But, producers who put a product on the market should, quite simply, be responsible for taking back as much as is sold. What is important for environmental policy is the creation of a system in which each producer assumes his responsibility. But should all the responsibility lie on the producers? Every consumer who buys these products should make an asserted effort to help keep our planet clean.
I searched the Internet to find out exactly how poorly we as South Africans compare to the rest of the world in recycling. The country that has been in the forefront of recycling, particularly for household waste, is Sweden. Swedes have to carefully recycle and separate their own rubbish for the refuse collectors on a daily basis. Even in the middle of their very cold winters, in raging snowstorms, the Swedish people go to the recycling stations with their household trash to perform the daily ritual of separating cardboard from plastics and glass from biological waste.
Actually nearly all 1st world countries and many developing countries have developing or already highly developed recycling programmes, and South Africa desperately needs to jump on the ‘recycling wagon’. A step in the right direction could be to build recycling plants all over the country. Every town should set up a sufficient number of collection stations and every household should share the responsibility and sort their rubbish to ensure that batteries and electrical appliances are not thrown in landfills, that glass, aluminium cans and plastic bags don’t clutter the country-side. Working together with the producers, consumers should send items back to factories, to be recycled and thereby reused.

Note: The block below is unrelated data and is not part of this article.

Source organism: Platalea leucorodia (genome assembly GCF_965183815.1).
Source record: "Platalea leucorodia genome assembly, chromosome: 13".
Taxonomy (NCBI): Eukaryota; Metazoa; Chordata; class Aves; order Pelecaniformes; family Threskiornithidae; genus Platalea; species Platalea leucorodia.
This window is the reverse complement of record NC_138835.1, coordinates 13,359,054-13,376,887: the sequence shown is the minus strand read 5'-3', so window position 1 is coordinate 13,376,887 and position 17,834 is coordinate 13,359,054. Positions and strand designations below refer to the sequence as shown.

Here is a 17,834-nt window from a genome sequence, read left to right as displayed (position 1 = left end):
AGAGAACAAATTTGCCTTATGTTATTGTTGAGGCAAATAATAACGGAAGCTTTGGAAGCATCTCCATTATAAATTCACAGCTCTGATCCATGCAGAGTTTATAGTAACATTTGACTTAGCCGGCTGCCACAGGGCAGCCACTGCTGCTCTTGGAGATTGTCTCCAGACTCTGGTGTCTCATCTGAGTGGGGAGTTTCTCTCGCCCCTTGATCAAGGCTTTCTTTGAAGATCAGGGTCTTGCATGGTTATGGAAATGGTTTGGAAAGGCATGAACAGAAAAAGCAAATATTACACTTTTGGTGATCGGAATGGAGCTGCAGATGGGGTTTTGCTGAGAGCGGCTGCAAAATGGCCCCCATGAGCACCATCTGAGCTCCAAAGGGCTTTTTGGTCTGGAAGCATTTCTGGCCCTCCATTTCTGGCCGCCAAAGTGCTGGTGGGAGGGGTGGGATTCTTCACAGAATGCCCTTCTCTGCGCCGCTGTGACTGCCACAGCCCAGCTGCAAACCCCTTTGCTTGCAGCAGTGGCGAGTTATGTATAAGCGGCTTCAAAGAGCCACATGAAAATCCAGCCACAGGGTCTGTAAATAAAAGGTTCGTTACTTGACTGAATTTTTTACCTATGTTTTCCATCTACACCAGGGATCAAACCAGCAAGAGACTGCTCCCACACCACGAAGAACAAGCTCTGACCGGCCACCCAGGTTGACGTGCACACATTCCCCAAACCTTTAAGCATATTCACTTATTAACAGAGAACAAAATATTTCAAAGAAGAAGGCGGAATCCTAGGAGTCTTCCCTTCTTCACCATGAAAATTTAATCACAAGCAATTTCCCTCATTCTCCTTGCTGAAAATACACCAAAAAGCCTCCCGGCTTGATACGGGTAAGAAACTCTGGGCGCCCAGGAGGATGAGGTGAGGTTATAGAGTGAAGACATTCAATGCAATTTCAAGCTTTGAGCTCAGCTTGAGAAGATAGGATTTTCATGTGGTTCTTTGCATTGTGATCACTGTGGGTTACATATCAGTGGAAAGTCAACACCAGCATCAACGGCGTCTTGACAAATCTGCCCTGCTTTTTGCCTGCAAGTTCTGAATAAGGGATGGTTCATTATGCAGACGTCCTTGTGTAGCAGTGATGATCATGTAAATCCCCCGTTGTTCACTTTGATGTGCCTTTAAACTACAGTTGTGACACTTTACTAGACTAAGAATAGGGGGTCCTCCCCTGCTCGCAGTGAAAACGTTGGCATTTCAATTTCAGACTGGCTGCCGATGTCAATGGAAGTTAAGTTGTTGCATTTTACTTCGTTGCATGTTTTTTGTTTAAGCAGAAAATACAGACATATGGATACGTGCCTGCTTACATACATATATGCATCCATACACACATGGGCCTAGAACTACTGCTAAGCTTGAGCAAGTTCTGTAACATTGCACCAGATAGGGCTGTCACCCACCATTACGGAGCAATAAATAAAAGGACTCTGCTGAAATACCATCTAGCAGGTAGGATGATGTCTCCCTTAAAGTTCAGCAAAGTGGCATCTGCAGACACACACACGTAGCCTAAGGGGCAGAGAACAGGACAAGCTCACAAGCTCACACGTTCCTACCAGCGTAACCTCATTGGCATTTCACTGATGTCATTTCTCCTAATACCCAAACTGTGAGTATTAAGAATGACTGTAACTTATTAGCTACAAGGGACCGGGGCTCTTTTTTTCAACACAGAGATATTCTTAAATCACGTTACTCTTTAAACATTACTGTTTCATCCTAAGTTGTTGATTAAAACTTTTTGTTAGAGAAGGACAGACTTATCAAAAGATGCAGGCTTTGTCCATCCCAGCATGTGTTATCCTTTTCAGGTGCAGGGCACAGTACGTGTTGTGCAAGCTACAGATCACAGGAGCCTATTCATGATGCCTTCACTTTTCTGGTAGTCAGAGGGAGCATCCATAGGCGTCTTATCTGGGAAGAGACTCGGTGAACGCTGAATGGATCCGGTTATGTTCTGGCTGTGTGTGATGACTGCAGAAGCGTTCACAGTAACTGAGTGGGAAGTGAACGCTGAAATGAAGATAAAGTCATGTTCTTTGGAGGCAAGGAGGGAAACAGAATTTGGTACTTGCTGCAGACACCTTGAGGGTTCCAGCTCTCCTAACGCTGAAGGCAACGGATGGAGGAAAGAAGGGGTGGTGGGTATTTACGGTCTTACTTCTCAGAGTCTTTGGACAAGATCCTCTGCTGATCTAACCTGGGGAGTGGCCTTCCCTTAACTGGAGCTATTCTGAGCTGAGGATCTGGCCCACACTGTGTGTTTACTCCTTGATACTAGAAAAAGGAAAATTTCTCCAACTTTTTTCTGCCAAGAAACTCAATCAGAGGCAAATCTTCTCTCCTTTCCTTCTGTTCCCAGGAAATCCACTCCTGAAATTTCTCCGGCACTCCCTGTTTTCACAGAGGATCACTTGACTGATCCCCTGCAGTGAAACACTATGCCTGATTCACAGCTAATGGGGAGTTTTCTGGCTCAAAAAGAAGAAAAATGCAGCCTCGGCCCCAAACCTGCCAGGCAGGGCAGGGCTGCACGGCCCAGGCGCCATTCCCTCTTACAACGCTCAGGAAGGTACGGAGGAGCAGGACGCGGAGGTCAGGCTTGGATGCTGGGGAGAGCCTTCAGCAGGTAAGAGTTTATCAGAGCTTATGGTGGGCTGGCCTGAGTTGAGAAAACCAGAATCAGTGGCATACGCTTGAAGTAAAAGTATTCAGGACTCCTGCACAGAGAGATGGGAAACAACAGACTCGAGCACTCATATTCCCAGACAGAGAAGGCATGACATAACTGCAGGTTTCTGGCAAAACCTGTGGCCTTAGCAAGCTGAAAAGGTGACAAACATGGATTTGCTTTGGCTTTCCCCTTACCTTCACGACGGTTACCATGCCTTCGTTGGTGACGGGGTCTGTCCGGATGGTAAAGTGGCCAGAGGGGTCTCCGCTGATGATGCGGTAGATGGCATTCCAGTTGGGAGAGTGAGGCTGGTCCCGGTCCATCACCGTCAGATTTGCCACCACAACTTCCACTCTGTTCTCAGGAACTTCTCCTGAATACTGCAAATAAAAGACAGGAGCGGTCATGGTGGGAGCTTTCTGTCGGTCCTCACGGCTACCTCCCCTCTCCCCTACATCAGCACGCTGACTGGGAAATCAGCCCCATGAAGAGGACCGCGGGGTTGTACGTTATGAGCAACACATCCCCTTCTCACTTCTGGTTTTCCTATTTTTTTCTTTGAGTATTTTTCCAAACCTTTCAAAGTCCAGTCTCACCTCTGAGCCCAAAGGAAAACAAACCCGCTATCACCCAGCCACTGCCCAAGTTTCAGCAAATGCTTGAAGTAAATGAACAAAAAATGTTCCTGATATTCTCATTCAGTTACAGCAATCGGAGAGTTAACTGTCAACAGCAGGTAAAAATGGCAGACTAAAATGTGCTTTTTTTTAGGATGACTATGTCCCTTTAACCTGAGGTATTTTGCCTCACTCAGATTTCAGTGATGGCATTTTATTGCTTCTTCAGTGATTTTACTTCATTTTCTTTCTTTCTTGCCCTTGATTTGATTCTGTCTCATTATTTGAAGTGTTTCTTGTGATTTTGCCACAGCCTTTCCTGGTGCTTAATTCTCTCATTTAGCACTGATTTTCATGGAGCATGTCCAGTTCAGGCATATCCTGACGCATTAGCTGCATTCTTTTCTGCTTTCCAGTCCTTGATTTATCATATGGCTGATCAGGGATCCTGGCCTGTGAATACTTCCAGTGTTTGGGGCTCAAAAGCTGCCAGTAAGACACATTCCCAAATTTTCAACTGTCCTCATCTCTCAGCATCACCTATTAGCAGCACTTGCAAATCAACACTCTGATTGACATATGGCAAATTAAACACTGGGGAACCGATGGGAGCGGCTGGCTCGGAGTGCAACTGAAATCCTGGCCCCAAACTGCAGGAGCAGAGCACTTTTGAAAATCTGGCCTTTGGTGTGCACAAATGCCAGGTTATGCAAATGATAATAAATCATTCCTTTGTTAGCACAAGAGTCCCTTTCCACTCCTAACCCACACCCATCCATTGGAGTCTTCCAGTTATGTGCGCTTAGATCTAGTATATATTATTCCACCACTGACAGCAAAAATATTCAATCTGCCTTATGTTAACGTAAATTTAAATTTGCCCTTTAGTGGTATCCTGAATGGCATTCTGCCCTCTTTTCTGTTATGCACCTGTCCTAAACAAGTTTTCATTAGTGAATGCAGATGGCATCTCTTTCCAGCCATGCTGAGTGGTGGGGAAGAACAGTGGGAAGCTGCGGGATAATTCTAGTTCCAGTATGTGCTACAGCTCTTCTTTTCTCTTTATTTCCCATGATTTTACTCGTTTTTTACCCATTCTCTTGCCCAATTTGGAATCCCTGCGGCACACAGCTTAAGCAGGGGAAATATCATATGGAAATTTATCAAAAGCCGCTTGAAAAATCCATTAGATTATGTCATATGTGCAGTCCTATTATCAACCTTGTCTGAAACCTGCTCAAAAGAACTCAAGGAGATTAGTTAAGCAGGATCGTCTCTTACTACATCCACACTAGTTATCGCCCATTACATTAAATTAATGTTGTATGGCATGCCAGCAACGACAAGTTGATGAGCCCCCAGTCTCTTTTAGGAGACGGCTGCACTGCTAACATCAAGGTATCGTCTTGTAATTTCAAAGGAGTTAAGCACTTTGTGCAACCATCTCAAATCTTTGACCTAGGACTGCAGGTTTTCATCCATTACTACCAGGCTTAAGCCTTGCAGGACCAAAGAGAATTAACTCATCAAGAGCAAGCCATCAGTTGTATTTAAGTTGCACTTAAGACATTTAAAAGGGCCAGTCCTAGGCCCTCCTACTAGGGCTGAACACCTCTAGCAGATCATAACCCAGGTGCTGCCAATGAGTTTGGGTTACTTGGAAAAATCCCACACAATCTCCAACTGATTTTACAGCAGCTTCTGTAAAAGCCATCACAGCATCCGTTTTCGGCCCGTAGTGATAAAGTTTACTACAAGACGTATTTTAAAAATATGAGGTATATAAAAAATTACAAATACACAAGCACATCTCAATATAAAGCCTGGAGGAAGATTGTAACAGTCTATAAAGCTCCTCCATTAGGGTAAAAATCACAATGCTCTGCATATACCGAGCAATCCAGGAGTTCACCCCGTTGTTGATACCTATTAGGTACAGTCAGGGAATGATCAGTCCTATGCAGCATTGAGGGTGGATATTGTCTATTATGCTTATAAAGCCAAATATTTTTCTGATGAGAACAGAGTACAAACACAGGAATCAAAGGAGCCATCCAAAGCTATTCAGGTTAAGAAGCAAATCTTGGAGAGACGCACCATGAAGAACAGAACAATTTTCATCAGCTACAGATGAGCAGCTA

The process of recycling, for example paper, entails the conversion of waste paper to various types of finer grades of paper. First, careful sorting is required so that items such as plastic wrapping, paper clips and staples can be removed. Waste paper is divided into categories such as newsprint; typing and computer paper; and magazines, which have shiny paper and coloured inks and need special treatment. Next, the ink must be removed. This is done by soaking the paper and breaking it up into small pieces in giant washers, then treating it with chemicals that loosen the ink so that it can be rinsed away. Sometimes more than one such chemical must be used because many types of ink must be removed. Finally, the wet, shredded waste paper is blended with other materials according to the type of end product that is desired. Old pieces of cloth, which are used to produce the finest, most expensive grades of paper, may be mixed in. Wood pulp and other forms of cellulose such as straw may also be added in varying proportions. If white paper or paper for greeting cards or stationery is to be produced, bleach may also be added to lighten it; if newsprint is to be produced, a mixture of red and blue dyes is added to reduce the greyness of the final product. Chemical preservatives are also added at this point. plastic pelletizing machine